Pupils considered to be working within the Briarwood Semi formal or formal curriculum, will continue with the Briarwood Curriculum model. This will be enhanced through the use of Towards Independence. Pupils English learning can be recorded through the ‘developing communication skills’ module at introduction (P4-6) or progression (P7 and above) levels. Both cover the strands of Reading, Writing, Speaking and Listening. The Maths learning can be recorded through the use of developing numeracy skills, again at the levels of Introduction or Progression. Maths covers the areas of Number, Measure Shape and Space, Position Pattern and Sorting, Time and Handling data. Pupils will continue to work on the Briarwood Semi or Formal curriculum areas for the rest of their time e.g. afternoons, however this can be enhanced through the use of towards independence modules. For example when working on My Creativity a teacher may choose to use the Towards Independence module sound rhythm and music in order to record and accredit the learning.

On both routes, pupils will continue to have targets set and monitored

as per Briarwood curriculum guidelines. These options should be seen as a supportive package to enhance the curriculum as opposed to formulating a curriculum in their own right. There is still an expectation for P-level assessment where appropriate.

Post 16

Our Post 16 curriculum builds on the life skills and independence that runs through the curriculum, especially in key stage 4, providing new opportunities for our pupils.

curriculum-policy-13Pupils participate in a range of courses and activities building up a portfolio of evidence to support accredited learning at a level to suit their learning needs and ability. Our courses are accredited by ASDAN and include modules to support achievement of awards, certificates and diplomas in Personal Progress, Employability and Personal and Social Development.

Targets are set for each pupil using the individual learning maps. These are taught through our course structure, challenging students in an age appropriate and often vocational context, then mapping that progress through the ‘Achievement Continuum’ ensuring that we not only monitor which and how many awards pupils are achieving but also through progress within the unit i.e. moving from experience to engagement and then to independence.

A much greater emphasis is placed on community learning, managing their own time, taking responsibility for tasks and having as much control as possible over personal care and daily living activities. Curriculum content is delivered, where appropriate, through community and school based activities maximising engagement and ensuring meaningful and relevant learning experiences. We work alongside a range of community partners who include Props, Design for Life, Adelines Social Farm Project, theatre groups and community artists enabling us to utilise a range of expertise and environments. The partnership with other Bristol special schools, extends this opportunity further and provides appropriate social contexts for learning.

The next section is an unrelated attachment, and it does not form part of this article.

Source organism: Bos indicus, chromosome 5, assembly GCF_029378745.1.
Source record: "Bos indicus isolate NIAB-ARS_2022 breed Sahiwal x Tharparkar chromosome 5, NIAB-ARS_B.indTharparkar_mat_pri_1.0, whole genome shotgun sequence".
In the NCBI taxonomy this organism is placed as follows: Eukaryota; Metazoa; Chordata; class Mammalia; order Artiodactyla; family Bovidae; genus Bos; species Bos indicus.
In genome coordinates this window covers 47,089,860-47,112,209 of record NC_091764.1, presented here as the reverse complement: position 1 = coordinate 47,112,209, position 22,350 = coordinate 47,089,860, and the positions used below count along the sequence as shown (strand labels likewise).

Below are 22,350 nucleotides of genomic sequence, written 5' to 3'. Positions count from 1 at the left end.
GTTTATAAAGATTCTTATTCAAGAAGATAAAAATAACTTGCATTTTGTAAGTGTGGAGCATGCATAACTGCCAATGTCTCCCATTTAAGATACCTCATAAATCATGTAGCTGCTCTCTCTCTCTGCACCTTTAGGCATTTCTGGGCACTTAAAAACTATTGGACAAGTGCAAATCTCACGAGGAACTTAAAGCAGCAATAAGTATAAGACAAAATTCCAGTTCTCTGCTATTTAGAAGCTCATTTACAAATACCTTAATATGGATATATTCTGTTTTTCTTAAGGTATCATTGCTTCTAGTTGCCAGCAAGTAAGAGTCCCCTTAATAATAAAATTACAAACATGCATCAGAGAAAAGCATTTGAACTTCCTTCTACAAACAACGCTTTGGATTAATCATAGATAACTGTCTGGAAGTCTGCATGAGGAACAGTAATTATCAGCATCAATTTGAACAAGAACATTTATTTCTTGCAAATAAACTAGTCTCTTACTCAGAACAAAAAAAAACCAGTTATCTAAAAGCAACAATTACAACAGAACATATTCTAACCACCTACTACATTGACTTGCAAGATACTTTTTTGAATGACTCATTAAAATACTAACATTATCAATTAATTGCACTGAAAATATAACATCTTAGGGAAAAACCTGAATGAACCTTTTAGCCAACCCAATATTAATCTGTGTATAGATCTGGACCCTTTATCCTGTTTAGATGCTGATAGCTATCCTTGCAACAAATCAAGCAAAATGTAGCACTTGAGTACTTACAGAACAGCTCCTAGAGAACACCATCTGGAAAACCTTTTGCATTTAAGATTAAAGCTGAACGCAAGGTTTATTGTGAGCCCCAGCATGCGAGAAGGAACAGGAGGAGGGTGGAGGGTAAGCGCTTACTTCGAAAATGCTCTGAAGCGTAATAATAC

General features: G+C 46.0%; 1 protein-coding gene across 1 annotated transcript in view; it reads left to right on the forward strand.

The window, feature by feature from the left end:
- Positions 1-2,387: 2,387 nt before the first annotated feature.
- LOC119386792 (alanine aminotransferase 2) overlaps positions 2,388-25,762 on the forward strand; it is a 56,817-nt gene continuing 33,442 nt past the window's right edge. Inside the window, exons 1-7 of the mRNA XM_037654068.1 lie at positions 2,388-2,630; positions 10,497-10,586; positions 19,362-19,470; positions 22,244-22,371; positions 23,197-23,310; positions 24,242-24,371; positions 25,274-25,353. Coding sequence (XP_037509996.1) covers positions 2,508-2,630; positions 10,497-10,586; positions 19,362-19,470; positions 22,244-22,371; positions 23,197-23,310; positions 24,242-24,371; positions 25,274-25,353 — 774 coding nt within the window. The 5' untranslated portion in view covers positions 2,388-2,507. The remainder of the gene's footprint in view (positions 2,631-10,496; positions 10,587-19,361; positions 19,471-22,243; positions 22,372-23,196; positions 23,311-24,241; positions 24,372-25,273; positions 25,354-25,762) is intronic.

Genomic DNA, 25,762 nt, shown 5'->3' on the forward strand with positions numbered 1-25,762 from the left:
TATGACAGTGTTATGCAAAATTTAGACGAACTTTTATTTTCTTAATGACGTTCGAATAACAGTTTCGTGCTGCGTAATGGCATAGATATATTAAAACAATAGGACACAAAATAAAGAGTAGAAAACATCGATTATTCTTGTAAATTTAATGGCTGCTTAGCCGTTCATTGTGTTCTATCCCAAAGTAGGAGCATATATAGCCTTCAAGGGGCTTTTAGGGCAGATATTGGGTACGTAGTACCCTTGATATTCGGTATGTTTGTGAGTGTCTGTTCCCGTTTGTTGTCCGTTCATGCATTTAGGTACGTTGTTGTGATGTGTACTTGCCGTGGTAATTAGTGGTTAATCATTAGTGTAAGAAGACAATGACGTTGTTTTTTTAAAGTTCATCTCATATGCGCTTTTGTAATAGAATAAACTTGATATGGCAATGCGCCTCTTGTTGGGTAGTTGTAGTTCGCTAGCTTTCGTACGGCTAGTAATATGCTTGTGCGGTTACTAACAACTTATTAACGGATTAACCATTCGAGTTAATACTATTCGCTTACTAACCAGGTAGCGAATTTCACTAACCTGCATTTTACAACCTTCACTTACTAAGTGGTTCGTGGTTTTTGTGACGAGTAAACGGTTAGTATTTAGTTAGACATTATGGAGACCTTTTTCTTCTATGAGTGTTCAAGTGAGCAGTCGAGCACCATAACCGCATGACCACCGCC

Section 3

Interventions and individualised programs

As part of our curriculum we offer several interventions and programs to support pupils learning. These are put into place both by therapists and teachers. More information around the interventions we offer can be found in our interventions profile (currently under development), however below is some general information about how they feature as part of our curriculum.


At Briarwood the therapists often work as part of a multi-professional team, with the teacher and learning support assistants to integrate the targets and programs as successfully as possible into the curriculum.

Speech and language therapy targets of feature as part of English lessons or as a My Communication target. The strategies to teach these targets are suggested and written by the therapists and then a trained team carry them out.

Similarly physiotherapy and hydrotherapy targets set by the physiotherapists often feature as part of a pupils My Body pathway.

Occupational therapists also work at Briarwood, these targets normally feature as part of a pupils ‘Myself’ pathway or within their Engagement target.

Taught interventions

Taught interventions make up a crucial aspect of our curriculum to support pupils with gaps, or to boost or extend skills.

Communication Through Music – A weekly session based on any form or music which aims to provide meaningful opportunities for students working below P3(ii) to communicate in a motivating environment. This helps pupils to understand and communicate with others, by listening to the voices of those around them and providing the opportunities for them to respond appropriately. It also allows students to start expressing themselves through the use of motivating and engaging media and to facilitate engagement and response opportunities, especially for those in the very early P-levels.